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Bush Forces a Shift In Regulatory Thrust

Graham said OSHA has set into motion an ethic of "smart regulation" that the White House has tried to instill across the government: creating new rules only after rigorous scientific and economic analysis proves they are warranted. Under Henshaw, he said, OSHA has shown "an intensely practical, down-to-earth approach to worker health and safety, not inclined toward grandiose, unrealistic ventures."

The 3M Gambit

In several instances where Bush's OSHA has moved a rule forward, it has done so in a way that has benefited a specific business interest.

Assistant Secretary of Labor John L. Henshaw said "writing another standard" is not the answer to occupational safety. (Gerald Martineau -- The Washington Post)

Comparing Presidential Action on Regulations
Taking the Reins of Power
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Nuts and Bolts of Rulemaking -- an Analysis (The Washington Post, Aug 15, 2004)
Administration Lags on Beryllium Standard (The Washington Post, Aug 15, 2004)

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One case concerns the updating of a 25-year-old standard intended to ensure that workers do not inhale hazardous substances. The update said that employers -- from factory owners to firehouses -- must assess hazards, select appropriate safety masks, train workers to use them and periodically check to see whether they fit.

After the Clinton administration finished the standard in 1998, however, a critical question lingered: What safety rating should the agency assign to the different types of masks? Those ratings, which would tell how effective a given mask was at removing contaminants from the air, would cover everything in the category -- elaborate respirators as well as inexpensive paper masks sold at any hardware store.

The stakes were huge for workers and the companies that make the masks: Some type of respiratory protection is used in more than 600,000 workplaces, one in every 10 nationwide, a recent federal survey found. And no corporation had a larger stake in the decision than 3M Co., which pioneered disposable dust masks in the early 1970s and is their largest manufacturer.

3M and other companies said the disposable version deserved the same rating as the more sophisticated respirators, a decision that would increase sales of the disposable masks and provide a buffer against a growing volume of lawsuits over their effectiveness.

Last winter, OSHA held a hearing on this question. An expert witness hired by the government testified that the disposable masks were as effective as the more elaborate ones, as long as they were checked periodically to ensure they fit properly.

The witness, Warren R. Myers, mentioned in explaining his qualifications that he was an associate dean at West Virginia University's college of engineering and mineral resources and that he had worked for a dozen years testing respirators at a branch of the federal Centers for Control and Prevention. He did not mention that he had worked previously as a consultant to 3M.

Another witness took a different view. Richard W. Metzler, who works for the National Institute for Occupational Safety and Health in Pittsburgh, testified that researchers have not evaluated most of the disposable mask models sold today. "There has been a lack of science," Metzler, who directs NIOSH's National Personal Protective Technology Laboratory, said in an interview.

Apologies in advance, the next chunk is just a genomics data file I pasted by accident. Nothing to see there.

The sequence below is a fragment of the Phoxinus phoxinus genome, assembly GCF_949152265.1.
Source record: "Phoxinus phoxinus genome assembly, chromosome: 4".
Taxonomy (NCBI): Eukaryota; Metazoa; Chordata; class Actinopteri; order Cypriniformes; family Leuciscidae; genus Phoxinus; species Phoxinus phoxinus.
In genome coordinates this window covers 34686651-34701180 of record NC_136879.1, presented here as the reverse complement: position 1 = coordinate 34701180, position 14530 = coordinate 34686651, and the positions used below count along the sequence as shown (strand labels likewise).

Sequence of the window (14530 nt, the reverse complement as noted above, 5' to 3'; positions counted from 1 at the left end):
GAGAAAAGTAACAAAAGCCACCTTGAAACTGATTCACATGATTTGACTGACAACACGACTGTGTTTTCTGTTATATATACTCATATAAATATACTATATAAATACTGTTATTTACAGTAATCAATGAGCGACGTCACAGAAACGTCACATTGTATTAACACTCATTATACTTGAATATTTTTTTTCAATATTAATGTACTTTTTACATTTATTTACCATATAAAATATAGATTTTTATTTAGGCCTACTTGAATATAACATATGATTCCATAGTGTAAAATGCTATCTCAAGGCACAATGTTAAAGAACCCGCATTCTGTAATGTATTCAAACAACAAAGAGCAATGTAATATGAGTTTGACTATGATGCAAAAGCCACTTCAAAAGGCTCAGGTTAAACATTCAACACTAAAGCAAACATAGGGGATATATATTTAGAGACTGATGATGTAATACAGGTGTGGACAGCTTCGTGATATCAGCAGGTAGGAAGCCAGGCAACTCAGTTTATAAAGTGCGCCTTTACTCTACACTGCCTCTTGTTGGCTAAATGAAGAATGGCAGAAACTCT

Opposition to 3M's position also came from an industrial scientist named James S. Johnson at the Lawrence Livermore National Laboratory in California. He is the chairman of an American National Standards Institutes (ANSI) committee. His views were particularly important. By law, OSHA is supposed to coordinate its standards with ANSI committees. Johnson testified that the committee had concluded that the dust masks deserved a lower rating -- half that of the more elaborate respirators.

Faced with such mixed testimony, 3M took action.

This February, Tyson, the Atlanta lawyer and former OSHA official, filed a motion on behalf of the company with the Labor Department's administrative law judge. The motion asked the agency to disregard the ANSI committee's conclusions on the grounds that they were in draft form and "currently under appeal."

The reason they were under appeal: 3M and two of the company's allies had challenged ANSI's conclusions just a month earlier.

The company "was screaming bloody murder," said Mark Nicas of the University of California at Berkeley, who had been given three contracts by OSHA during the 1990s to advise the government on respiratory issues. "It just doesn't want to upset the market share."

In April, the administrative law judge rejected Tyson's motion, saying that OSHA was free to make its own judgments about the conflicting testimony. Still, when OSHA publicly proposed its rating scale in June, it called for all masks, including disposable ones, to get the same ranking, just as 3M wanted.

The 3M gambit had apparently worked: The OSHA official who spoke on the condition of anonymity said the agency could not take Johnson's testimony or the ANSI committee's conclusions into account because it is allowed to consider only final recommendations.

The agency did not want to wait for the outcome of the ANSI appeal -- even though 3M was using it to hold up the process -- because, the official said, that dispute may take "forever."

"We can't be hamstrung that way," the official said.

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